You may test that assumption at your convinience.
It takes less resources to make sure the benches don't get cold. The ground is tile and concrete, which sap heat.
Capitalism is only distinct from feudalism in the same sense that a 2022 Corvette is distinct from a Model T Ford. It's a new and improved version, but it's not really different in concept.
Under feudalism, all economic and political power was concentrated in the hands of a small wealthy elite who owned all of the valuable property. If you didn't own land, then you were nobody and you didn't matter.
Under capitalism, all economic and political power is also concentrated in the hands of a small wealthy elite who own all of the valuable property. If you don't own property, then you are nobody and you don't matter.
The biggest difference is that capitalism has invented new kinds of property: intellectual property, corporate shares, etc. And property ownership has been atomized: instead of huge tracts of land being owned by feudal lords, smaller parcels of it are owned by larger numbers of citizens. But creating a class of mini-lords does not change the basic equation. The basic equation remains the same: if you don't own property, then you are nobody and you don't matter.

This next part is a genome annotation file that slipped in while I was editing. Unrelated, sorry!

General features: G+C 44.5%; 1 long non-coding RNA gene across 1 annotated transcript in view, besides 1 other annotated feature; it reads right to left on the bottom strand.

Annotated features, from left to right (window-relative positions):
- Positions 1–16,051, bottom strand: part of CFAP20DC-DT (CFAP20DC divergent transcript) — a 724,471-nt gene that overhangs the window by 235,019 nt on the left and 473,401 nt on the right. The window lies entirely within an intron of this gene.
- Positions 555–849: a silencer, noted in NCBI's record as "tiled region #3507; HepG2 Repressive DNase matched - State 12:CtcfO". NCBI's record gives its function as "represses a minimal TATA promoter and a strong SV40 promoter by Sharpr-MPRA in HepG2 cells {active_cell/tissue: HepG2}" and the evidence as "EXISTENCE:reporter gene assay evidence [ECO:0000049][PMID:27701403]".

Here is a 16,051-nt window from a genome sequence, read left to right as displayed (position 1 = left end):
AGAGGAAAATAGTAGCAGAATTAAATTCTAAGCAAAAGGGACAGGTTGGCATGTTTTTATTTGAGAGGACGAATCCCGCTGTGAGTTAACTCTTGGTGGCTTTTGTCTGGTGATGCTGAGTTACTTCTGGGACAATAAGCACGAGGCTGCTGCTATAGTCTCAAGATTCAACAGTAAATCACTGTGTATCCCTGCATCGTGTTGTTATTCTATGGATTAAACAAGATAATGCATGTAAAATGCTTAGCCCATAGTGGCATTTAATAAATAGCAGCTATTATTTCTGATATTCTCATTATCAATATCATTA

I mean... fucker ain't wrong.
Most of them were for that system. Progressives like Franklin realized where that would lead to and argued for every man 18 or older got a vote.Some of the founding fathers literally believed that! I don't remember which ones or how they got talked out of it.
We hear a lot about inflation, and recently we've been hearing about shrinkflation. But what about cheapflation? That's just a word I made up for something you all know: companies make products shittier and shitter over time because they want to cut corners on quality so they can make more profit.
I recently had to replace the batteries in my door lock, and THREE OUT OF FOOR batteries had exploded. These aren't cheap batteries either: they were Duracells. I'm sick of this shit. Battery ruptures were not this common when I was growing up.
You didn't need to include the noun there, you already established the context of the era, and most of us already know that back then "man" meant: white, catholic, and of specifically british origin. None of that irish or scottish trash.